In Ontario civil and estate litigation, offers to settle are a daily and welcome occurrence. What is clear is that if the offer is later found at trial to have been reasonable, the unreasonable party will suffer cost consequences. What has not always clear is what will happen if the offer to settle is simply ignored and then snapped up on the eve of trial. Now we have an answer.
The drafters of the new Rules of Civil Procedure of 1985 introduced the concept of formal offers to settle. Of course, legal settlements had been occurring for centuries, but there was no format and there were no consequences outlined in the Rules.
The adoption of the principles underlying the new Rules has only gained strength in the last 30 years. The civil litigation process is now heavily biased towards encouraging settlement in order to save the resources of the state (the costly court system) and to achieve the societal goal of reconciliation among its members.
With all these offers to settle flying around and a clear new Rule, one would have thought that the consequences of ignoring an offer until the last minute would be clear. But it was going on and no one knew what to do.
The Rule has always been clear that if the plaintiff served an offer to settle and beat it at trial, his costs from the date of the offer to the end of the trial would be awarded on the highest level – what is now called substantial indemnity, formerly called solicitor-client costs. It was also clear that if the defendant served an offer to settle and beat it at trial, he would be awarded his costs from the date of the offer forward at the lower level – what is now called partial indemnity and was formally called party and party costs.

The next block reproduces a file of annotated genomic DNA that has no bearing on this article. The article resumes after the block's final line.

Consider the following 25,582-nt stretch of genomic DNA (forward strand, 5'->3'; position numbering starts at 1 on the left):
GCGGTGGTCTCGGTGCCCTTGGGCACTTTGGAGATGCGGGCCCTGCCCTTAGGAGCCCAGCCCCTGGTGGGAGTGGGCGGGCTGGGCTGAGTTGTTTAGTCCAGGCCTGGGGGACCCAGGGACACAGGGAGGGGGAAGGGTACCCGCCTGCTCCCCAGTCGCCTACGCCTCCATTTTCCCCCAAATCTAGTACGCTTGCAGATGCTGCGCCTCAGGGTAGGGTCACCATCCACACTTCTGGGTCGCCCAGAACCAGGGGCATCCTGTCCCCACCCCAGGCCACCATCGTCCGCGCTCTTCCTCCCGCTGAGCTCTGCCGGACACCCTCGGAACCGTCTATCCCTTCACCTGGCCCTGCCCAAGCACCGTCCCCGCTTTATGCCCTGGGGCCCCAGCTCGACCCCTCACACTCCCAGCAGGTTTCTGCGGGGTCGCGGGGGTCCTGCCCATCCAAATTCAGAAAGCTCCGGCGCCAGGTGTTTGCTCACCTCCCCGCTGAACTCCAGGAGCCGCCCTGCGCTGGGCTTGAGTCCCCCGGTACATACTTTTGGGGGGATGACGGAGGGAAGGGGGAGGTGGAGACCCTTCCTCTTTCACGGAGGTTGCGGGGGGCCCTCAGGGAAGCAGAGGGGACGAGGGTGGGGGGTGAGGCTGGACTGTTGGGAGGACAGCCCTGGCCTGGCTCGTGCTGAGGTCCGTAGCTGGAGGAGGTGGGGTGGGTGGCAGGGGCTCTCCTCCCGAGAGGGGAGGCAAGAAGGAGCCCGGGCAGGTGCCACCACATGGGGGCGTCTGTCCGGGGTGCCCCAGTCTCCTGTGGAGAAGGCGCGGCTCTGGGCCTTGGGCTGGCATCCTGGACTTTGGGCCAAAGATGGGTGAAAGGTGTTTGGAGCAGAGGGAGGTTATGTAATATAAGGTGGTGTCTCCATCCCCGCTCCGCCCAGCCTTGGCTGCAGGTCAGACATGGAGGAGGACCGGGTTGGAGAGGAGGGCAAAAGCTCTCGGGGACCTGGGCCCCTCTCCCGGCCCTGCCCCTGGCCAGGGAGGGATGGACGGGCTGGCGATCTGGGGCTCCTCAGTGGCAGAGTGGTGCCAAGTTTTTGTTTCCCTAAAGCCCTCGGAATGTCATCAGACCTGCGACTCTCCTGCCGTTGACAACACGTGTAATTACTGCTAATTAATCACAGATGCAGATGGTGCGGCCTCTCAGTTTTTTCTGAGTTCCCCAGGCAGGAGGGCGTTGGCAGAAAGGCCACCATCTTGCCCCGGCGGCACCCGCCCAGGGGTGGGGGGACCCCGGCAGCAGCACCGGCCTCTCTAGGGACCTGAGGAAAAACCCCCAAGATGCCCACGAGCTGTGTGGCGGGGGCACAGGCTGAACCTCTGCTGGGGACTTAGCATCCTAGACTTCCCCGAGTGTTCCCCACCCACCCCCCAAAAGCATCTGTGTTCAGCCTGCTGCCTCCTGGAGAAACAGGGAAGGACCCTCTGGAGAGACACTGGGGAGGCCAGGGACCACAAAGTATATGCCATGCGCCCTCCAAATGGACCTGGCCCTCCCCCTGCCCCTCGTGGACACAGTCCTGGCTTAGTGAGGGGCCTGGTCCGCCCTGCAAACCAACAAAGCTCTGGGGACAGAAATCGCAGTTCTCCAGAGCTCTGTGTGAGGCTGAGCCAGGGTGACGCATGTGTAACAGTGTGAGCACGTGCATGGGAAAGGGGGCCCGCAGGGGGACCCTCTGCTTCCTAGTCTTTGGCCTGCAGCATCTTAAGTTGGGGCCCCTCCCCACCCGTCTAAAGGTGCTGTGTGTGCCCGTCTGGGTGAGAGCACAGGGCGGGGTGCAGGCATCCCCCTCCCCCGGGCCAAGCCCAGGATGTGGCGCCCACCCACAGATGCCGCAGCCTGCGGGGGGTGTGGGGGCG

The gap in the Rule occurred in the scenario where an offer is served well in advance of trial and accepted just prior to trial. What then? What about the tens of thousand of dollars wasted in taking further steps and trial preparation? The recent decision of the Superior Court of Justice of Ontario in Milanovic v. Le 125 O.R. (3d) 158, provides the answer.
Consistent with the principle of encouraging offers, the court denied over a year of costs to a plaintiff between the time the defendant served the reasonable offer and the time the plaintiff accepted the offer on the eve of trial. Delay was financially punished.
The Milanovic decision reminds us that serious and timely consideration must be given to any offer or a litigant will pay the price.